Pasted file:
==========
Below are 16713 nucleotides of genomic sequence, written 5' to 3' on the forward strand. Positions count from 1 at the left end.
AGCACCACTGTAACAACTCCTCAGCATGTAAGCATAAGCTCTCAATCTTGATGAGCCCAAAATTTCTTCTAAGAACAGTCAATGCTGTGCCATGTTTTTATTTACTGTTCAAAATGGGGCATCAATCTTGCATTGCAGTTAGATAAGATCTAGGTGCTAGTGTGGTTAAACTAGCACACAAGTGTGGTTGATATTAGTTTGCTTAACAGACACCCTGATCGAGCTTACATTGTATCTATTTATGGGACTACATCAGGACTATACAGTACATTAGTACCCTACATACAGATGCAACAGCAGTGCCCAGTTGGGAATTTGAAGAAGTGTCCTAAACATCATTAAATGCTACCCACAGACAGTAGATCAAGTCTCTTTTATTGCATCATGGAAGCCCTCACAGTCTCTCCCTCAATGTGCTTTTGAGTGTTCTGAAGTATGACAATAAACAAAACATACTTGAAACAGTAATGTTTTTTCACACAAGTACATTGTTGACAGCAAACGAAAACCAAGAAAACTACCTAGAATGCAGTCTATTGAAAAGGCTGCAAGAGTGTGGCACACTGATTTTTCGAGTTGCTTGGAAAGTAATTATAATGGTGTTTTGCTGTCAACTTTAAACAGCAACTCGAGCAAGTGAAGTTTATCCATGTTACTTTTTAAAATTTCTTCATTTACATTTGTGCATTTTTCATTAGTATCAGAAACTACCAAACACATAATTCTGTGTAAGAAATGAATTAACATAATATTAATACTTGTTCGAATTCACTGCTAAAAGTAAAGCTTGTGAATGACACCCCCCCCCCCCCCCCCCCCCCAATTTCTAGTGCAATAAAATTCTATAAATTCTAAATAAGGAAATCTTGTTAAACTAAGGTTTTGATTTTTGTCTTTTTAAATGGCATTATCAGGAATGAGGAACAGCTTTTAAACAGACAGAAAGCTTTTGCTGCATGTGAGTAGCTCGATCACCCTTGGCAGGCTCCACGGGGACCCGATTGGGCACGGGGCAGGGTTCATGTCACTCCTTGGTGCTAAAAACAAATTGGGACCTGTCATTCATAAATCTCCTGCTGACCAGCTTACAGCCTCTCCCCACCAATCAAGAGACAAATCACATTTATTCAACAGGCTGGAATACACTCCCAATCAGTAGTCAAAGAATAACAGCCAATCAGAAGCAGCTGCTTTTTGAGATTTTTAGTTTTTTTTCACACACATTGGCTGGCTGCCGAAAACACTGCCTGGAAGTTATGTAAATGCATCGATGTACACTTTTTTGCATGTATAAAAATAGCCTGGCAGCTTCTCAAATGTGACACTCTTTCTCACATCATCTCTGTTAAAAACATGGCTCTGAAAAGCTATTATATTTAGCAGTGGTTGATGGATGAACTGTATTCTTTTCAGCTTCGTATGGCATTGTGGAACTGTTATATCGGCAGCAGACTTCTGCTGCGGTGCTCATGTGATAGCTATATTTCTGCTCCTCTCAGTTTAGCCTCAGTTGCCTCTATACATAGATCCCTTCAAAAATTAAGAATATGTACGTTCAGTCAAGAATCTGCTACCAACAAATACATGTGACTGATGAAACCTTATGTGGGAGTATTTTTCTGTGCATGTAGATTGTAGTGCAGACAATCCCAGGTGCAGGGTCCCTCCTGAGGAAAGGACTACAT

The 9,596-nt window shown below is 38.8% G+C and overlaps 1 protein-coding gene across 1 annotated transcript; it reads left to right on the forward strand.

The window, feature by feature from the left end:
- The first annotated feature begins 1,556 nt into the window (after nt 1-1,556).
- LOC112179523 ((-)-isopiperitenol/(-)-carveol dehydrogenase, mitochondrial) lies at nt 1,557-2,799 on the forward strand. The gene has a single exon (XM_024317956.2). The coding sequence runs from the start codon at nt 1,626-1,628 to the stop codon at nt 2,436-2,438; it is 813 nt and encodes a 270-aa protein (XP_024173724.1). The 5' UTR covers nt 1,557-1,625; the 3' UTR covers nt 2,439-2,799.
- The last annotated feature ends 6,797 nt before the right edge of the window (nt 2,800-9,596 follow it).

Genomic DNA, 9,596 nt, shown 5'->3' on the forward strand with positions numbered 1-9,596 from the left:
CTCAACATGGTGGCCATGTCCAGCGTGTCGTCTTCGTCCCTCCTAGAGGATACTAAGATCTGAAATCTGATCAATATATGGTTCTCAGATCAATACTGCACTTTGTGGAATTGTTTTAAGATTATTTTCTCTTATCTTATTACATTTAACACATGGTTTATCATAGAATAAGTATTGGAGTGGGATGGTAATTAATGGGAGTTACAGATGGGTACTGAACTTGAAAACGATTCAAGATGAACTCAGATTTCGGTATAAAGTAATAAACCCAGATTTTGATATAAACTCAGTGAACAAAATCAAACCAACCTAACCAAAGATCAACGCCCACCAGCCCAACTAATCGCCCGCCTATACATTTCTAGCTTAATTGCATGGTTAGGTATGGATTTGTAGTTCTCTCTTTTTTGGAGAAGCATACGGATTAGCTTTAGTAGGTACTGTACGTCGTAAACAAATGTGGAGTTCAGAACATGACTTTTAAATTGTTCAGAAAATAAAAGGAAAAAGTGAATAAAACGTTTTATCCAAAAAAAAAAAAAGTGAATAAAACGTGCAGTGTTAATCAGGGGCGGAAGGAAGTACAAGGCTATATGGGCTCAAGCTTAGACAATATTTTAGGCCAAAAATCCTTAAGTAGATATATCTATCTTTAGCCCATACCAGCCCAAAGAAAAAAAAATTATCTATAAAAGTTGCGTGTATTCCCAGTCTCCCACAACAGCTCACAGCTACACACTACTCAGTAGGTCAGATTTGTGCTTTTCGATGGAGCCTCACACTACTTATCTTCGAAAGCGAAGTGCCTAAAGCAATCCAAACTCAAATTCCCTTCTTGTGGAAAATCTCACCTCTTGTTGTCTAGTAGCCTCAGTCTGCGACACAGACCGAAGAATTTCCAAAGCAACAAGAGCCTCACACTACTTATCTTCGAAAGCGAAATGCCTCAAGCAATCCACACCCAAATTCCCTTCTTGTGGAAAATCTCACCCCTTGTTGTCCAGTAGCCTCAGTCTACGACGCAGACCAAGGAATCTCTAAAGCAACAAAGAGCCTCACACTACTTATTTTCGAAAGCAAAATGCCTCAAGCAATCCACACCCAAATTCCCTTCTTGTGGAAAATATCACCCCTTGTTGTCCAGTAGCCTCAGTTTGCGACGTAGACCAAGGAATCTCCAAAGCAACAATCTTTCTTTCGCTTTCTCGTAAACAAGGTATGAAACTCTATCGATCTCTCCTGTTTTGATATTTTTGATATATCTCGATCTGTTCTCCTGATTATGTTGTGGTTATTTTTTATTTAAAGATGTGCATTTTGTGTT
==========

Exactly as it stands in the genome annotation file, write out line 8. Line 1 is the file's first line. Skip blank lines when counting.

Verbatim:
Genomic DNA, 9,596 nt, shown 5'->3' on the forward strand with positions numbered 1-9,596 from the left: